Residential Care Facilities in Kenya

Feed the Children’s four-pillar approach to community development does more than provide food - it teaches and empowers children, parents & care-providers and their communities to reverse malnutrition and defeat hunger. The four pillars of our child-focused community development program are Food & Nutrition, Health & Water, Education, and Livelihoods.


● The Abandoned Baby Center rescues at-risk, abandoned babies and utilizes child-care givers, nurses, social workers, therapists, and early-learning teachers to rehabilitate and develop infants through two years of age. In some circumstances, a vulnerable family with a sick or malnourished baby can request that their baby is admitted temporarily into the Center in order to receive proper care until the baby’s health improves. Simultaneously, the social work department of the Center works with the parents/guardians to improve the living conditions of the family when the baby returns to its home. The children in the Center are either adopted into new families, reunited with their own families, or graduate into the Dagoretti Children’s Center (DCC) when they reach the age of 5. (Direct Beneficiaries = 67) ● The DCC provides full residential care both to children transitioned from the Abandoned Baby Center and to children with disabilities. The care provided includes physiotherapy, occupational therapy, orthopedic services, special-needs education, nursing, medical and nutritional care, and family support for children admitted to the DCC and to children living with their families through community-based rehabilitation project activities. There is also an integrated, public, special-education school on the DCC compound, run by the Kenyan government, to reach children with special needs. Most of the children who attend school here return to their families, who have received training by medical and therapy staff on care for their special-needs child at home on the weekends and holidays. The DCC supports children through tertiary education and teaches self-reliance via vocational training after the students have graduated from the program and reintegrated into the community. Periodic follow-ups post-graduation from the program ensure the well-being of the child in his or her home. (DB = 42) ● The Hardy Boys Home is for those few boys who have aged out of the DCC but still require care and protection. These boys do not have known families and have complex special needs like severe mental and physical disabilities. They are provided living arrangements, but are encouraged to begin learning self-reliance and responsibility by caring for their house and garden as they are able. (DB = 9) ● The Community-Based Rehabilitation Services project activities provide thorough care to special-needs children living with their families. The children living with disabilities and developmental delays have access to free occupational therapy, physiotherapy, and orthopedic services. The projects also provide assistive devices such as wheelchairs, crutches, calipers, and special seating aids, along with maintenance and repairs of those devices. In terms of capacity-building activities, disability community awareness and sensitization forums are formed, contributions towards the International Day for Persons with Disabilities are pursued, and support groups for caregivers are offered with efforts in prognosis and prevention of the various disabilities. The project also assists very needy children from the community to undergo corrective surgeries to help correct the anomalies and live a decent and independent life possible through partnerships with local hospitals such as African Inland Church (AIC) Kijabe Hospital. (DB = 911).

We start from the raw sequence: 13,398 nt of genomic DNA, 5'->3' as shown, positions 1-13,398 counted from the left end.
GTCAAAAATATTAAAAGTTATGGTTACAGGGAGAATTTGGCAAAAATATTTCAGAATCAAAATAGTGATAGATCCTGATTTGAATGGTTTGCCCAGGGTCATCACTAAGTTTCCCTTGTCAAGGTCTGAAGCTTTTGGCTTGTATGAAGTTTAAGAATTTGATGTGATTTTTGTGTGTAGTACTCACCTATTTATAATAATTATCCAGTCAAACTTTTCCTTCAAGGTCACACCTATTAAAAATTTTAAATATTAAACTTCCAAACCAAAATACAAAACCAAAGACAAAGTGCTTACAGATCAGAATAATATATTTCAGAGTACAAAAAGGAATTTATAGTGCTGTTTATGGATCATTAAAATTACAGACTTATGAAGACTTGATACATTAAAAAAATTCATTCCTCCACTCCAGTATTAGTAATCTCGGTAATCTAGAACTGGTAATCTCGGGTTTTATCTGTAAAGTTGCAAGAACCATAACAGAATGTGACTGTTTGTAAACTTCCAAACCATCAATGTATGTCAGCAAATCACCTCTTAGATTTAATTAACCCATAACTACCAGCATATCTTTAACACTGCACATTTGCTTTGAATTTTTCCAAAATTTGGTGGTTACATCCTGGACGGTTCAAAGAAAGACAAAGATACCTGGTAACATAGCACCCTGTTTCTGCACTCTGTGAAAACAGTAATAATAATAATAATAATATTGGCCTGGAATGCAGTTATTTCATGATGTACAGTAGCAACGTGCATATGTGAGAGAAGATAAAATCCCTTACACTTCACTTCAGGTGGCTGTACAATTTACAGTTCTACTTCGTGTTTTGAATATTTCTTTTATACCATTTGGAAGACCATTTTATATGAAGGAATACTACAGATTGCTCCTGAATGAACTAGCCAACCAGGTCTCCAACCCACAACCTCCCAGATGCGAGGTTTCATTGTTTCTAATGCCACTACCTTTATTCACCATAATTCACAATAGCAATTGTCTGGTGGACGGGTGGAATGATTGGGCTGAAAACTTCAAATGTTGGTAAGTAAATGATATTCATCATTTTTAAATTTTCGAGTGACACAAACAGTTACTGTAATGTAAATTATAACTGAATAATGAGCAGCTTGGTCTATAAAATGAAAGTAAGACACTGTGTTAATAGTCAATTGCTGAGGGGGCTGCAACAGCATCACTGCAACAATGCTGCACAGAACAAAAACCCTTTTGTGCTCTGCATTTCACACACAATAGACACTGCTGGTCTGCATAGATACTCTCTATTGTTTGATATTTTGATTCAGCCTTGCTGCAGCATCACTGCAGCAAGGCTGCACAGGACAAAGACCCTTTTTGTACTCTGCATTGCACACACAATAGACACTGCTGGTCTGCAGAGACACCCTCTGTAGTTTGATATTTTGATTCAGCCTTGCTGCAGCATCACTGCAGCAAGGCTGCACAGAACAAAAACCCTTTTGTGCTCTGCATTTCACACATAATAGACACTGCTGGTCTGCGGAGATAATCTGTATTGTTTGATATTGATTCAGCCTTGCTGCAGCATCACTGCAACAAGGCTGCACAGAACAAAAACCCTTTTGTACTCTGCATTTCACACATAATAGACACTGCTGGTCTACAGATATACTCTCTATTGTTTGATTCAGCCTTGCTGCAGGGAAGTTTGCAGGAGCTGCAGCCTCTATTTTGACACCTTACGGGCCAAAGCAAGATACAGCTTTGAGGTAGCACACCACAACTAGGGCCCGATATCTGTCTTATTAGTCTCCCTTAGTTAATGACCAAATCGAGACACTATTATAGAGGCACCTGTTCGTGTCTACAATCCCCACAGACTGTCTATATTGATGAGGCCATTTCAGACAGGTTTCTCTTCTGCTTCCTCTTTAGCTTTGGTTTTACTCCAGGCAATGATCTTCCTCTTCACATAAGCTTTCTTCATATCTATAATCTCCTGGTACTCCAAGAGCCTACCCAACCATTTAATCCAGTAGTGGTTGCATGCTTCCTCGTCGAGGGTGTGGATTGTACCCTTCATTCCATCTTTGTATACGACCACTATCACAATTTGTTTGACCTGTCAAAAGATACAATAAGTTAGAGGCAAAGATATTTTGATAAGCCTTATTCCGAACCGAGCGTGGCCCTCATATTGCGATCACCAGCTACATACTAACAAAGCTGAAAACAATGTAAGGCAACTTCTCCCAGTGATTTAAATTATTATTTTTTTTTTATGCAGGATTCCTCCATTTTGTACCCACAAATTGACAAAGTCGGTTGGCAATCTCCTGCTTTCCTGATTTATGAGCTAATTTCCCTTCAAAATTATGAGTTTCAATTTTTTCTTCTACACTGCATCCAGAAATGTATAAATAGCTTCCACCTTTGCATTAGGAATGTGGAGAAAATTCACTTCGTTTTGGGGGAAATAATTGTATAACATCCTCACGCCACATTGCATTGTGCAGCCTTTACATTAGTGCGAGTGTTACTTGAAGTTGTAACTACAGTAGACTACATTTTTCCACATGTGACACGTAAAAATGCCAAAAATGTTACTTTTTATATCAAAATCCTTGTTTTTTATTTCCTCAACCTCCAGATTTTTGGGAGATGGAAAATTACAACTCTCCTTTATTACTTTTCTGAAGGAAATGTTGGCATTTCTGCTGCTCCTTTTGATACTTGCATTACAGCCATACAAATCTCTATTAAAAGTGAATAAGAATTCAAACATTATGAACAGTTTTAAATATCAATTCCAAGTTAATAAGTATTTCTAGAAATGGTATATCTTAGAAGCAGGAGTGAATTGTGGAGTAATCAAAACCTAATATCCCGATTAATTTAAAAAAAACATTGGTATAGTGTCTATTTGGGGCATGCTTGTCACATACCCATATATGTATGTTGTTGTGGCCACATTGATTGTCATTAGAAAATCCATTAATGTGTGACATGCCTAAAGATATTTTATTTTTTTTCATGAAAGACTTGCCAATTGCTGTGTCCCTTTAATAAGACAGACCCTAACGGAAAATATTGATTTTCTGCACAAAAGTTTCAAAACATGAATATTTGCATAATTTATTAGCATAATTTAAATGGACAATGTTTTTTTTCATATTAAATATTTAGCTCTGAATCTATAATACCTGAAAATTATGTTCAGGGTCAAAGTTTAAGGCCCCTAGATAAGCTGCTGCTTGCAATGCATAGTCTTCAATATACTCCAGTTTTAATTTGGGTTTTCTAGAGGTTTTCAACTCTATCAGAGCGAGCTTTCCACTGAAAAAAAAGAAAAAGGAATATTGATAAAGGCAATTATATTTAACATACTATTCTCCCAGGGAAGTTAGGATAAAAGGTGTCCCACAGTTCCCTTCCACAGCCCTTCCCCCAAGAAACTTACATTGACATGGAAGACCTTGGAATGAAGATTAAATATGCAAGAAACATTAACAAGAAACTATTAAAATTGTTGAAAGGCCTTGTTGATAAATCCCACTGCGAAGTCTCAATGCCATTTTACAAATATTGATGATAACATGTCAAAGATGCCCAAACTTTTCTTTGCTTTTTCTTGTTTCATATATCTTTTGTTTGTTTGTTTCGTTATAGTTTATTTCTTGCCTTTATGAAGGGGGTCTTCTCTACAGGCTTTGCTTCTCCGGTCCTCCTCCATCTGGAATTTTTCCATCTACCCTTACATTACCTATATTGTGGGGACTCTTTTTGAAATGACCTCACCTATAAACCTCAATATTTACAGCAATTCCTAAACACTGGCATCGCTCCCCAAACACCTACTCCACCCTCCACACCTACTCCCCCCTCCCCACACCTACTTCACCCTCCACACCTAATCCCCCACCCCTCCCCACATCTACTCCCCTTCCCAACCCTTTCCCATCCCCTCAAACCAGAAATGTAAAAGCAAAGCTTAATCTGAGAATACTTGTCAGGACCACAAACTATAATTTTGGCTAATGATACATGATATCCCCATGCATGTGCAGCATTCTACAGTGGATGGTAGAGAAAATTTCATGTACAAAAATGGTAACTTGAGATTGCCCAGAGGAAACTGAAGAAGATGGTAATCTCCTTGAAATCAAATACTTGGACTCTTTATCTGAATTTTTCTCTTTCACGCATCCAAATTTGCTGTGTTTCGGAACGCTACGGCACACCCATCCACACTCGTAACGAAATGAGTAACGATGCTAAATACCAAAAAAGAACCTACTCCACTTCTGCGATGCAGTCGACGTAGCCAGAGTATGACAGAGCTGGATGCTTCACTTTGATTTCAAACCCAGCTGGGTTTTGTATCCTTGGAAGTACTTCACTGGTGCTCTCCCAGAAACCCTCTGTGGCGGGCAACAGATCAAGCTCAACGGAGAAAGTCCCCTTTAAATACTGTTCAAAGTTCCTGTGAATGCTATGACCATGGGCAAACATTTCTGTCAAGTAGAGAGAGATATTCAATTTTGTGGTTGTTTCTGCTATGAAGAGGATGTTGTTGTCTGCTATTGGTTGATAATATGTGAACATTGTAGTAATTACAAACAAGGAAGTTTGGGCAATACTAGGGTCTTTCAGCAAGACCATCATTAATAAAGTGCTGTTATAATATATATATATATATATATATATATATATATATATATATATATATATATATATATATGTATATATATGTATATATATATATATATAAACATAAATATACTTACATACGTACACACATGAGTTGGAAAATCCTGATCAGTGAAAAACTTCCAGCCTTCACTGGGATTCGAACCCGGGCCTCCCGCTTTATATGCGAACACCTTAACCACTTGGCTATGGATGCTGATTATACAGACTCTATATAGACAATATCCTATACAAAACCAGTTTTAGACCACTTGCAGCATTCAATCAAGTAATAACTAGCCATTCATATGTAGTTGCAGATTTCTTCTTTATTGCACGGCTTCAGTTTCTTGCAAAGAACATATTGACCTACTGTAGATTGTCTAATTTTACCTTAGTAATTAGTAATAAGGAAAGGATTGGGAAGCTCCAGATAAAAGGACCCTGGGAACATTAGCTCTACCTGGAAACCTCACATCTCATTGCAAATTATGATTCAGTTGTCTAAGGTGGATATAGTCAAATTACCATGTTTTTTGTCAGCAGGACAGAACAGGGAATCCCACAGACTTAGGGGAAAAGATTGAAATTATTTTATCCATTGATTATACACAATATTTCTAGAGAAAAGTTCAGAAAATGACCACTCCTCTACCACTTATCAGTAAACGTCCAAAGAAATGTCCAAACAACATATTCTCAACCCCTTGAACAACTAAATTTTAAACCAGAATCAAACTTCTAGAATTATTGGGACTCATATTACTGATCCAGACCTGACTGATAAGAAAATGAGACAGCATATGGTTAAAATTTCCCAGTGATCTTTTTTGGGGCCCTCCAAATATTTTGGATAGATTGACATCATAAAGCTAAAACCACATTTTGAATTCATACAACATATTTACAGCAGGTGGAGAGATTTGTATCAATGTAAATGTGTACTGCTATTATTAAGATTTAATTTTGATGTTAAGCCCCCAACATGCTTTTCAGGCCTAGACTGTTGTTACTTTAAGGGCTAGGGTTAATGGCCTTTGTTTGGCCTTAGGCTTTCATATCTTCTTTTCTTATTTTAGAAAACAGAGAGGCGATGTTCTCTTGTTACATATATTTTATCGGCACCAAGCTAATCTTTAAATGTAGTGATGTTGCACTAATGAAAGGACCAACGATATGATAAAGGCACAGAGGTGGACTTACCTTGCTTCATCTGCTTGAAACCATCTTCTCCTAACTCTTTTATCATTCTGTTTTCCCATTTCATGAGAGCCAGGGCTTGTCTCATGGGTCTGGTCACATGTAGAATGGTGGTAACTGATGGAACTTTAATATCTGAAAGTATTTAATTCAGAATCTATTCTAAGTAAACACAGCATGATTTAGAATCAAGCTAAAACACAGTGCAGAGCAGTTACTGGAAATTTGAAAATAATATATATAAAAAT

Additional information

The above reports data from the fiscal year 2013 for Feed the Children.

Cross-cutting issues

Nutrition, Gender, Children, Disabled Children


  • Kenya>Nairobi


  • Education
  • Health
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